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Hrabowski featured at MSU diversity event

March 1, 2012

By STEVEN NALLEY

Mississippi State University will seek methods for improving diversity at all levels of higher education during its second Diversity Conference Thursday and Friday at the Colvard Student Union.
The theme for the event is “Enhancing Diversity in Higher Education: Undergraduate Retention and Recruitment of Graduate Students, Faculty and Staff.” The event is sponsored by the MSU President’s Commission on the Status of Minorities. Commission Chair Adrienne R. Morris said the conference is designed to develop practices and initiatives to improve diversity on campus.
“The agenda is designed to share ideas and explore meaningful ways of using diversity as a tool to move forward communities, businesses and educational systems,” Morris said.
The conference’s keynote speaker is Freeman A. Hrabowski III, president of the University of Maryland in Baltimore County. U.S. News and World Report named Hrabowski one of America’s best Leaders in 2008 and named UMBC America’s No. 1 up-and-coming university in 2009, 2010 and 2011. In 1988, Hrabowski joined with philanthropist Robert Meyerhoff to found the Meyerhoff Scholars Program, which helps minority students committed to advanced science and engineering.
Morris said Hrabowski’s lifelong message was a good fit for the conference’s theme this year.
“He is an educator, administrator, researcher and civil rights advocate,” Morris said. “He is dedicated to educational excellence and minority achievement, particularly in math and science fields.”
Morris said the conference will host several other presenters, moderators and panelists representing diverse universities, organizations and backgrounds. One of these special guests is Stephen Middleton, history professor and director of African-American studies at MSU.
Middleton will moderate a panel featuring MSU Provost Jerry Gilbert as well as provosts from several other Mississippi colleges. Middleton said panels like the provost panel, featuring top-level academic administrators, will set this diversity conference apart from the first.
“What this panel is designed to do is explore strategies to help state institutions in Mississippi become more diverse in terms of race, gender and other ethnicity,” Middleton said. “For Mississippi, as our provost has said, diversity also includes increasing the number of African-Americans on the faculty. This session is about exploring ways to accomplish that in ways that are compliant with state law and federal laws and regulations.”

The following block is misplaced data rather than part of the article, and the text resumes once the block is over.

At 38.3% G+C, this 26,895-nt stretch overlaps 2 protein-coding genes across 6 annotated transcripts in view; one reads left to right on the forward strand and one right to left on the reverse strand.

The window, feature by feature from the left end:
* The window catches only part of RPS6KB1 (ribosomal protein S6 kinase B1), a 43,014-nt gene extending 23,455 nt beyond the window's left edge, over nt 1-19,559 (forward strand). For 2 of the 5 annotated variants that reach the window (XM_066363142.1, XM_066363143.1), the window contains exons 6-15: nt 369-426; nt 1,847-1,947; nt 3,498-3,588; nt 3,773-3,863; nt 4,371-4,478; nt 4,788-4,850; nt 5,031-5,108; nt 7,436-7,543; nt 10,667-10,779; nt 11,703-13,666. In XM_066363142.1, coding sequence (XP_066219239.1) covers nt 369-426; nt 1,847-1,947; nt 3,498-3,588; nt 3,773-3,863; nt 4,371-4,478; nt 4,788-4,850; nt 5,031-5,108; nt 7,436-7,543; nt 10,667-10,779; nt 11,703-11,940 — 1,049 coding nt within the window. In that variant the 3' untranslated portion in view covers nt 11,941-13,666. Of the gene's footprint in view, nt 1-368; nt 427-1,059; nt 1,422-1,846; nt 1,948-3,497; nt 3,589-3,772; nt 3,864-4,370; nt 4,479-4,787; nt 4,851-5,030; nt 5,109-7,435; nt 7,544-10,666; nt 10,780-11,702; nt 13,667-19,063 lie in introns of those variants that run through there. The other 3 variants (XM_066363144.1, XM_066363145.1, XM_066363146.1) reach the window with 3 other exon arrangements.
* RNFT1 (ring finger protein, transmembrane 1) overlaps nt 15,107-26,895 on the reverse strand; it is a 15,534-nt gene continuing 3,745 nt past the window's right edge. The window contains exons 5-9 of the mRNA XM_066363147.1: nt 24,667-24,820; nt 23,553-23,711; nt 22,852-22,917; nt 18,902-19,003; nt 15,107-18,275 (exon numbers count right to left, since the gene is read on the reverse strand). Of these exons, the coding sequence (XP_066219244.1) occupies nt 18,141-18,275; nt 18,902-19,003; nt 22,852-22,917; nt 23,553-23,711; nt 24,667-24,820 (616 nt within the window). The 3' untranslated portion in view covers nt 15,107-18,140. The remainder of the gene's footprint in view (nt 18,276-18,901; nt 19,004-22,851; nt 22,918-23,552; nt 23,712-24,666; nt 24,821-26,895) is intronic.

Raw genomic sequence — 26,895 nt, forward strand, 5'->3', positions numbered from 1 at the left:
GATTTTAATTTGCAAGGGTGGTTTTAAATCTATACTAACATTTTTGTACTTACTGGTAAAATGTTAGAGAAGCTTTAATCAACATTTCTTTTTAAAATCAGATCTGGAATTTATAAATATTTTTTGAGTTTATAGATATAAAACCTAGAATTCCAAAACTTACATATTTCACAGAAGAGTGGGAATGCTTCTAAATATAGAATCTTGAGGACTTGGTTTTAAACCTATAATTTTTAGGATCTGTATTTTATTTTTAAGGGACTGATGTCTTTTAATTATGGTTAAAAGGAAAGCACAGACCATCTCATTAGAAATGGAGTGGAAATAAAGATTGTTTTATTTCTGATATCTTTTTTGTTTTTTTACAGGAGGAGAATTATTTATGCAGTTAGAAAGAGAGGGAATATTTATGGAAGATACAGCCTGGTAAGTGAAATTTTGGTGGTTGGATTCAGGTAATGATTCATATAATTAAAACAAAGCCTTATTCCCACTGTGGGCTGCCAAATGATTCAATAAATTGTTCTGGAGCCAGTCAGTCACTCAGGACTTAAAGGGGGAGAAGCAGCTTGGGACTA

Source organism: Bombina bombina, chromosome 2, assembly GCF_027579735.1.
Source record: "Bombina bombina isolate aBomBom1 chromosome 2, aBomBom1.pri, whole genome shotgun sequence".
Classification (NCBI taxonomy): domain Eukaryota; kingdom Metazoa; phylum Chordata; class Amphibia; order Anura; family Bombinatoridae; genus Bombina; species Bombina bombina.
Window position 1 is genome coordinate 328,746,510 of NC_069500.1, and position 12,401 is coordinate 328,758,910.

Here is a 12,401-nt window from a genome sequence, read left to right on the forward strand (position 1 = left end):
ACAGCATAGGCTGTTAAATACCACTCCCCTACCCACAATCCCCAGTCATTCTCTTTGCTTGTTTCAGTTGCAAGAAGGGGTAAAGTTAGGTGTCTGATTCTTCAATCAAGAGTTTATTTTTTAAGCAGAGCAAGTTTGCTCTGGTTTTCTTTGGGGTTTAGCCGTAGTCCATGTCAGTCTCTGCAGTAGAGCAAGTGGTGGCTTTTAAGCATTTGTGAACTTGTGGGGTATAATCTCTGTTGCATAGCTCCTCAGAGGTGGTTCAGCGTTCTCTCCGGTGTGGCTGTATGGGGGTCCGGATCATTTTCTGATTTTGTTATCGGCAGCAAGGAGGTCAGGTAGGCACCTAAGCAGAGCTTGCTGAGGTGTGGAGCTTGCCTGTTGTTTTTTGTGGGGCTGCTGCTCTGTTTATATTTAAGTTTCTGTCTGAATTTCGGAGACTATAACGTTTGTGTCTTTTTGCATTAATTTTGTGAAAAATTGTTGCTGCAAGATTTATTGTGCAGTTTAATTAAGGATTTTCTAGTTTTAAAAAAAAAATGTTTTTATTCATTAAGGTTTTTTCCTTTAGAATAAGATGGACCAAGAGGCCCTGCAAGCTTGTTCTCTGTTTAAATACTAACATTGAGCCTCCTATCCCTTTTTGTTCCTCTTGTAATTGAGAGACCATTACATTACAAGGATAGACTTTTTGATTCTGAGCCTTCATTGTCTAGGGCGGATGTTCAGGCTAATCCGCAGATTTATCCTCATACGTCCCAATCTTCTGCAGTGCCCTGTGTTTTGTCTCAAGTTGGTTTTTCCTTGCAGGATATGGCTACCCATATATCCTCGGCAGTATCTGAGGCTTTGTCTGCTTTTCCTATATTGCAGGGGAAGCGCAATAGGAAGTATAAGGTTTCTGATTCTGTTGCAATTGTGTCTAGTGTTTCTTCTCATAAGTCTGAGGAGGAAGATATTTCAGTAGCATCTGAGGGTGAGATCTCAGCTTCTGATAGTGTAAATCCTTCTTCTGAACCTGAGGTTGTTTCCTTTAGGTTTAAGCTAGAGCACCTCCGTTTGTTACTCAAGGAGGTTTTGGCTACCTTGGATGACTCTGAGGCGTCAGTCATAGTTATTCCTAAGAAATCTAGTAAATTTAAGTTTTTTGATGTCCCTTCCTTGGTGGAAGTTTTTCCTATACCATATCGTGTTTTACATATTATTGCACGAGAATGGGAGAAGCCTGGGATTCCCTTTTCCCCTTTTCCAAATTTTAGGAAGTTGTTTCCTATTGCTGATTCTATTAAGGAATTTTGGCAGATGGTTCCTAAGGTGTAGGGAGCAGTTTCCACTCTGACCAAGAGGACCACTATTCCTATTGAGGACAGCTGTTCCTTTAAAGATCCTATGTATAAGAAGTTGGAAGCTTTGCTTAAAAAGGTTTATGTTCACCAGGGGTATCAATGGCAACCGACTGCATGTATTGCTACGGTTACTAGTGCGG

When MSU’s diversity levels are examined from the undergraduate level up, Middleton said, room for improvement becomes apparent. At the undergraduate level, he said, diversity initially appears strong among freshmen and sophomores at MSU.
“If you move up the scale to juniors and seniors, we lose kids, particularly African-American males after their second year or in their second year,” Middleton said. “If you look at certain undergraduate colleges, we’re not doing very well in terms of diversity. For example, the college of architecture is not doing well. When you move up to the master’s and doctoral level, most colleges — not all of them — (have low diversity.) I think the college of education does better than most other colleges on diversity.”
In a press release, MSU President Mark Keenum said improved diversity can empower and enrich any university as well as its students, faculty and staff.
“It gives us the opportunity to communicate, to know one another and to displace fear and prejudice with understanding and respect,” Keenum said. “It is particularly important that our colleges and universities, where the leaders of the future are developing today, should be in the forefront in enhancing diversity.”

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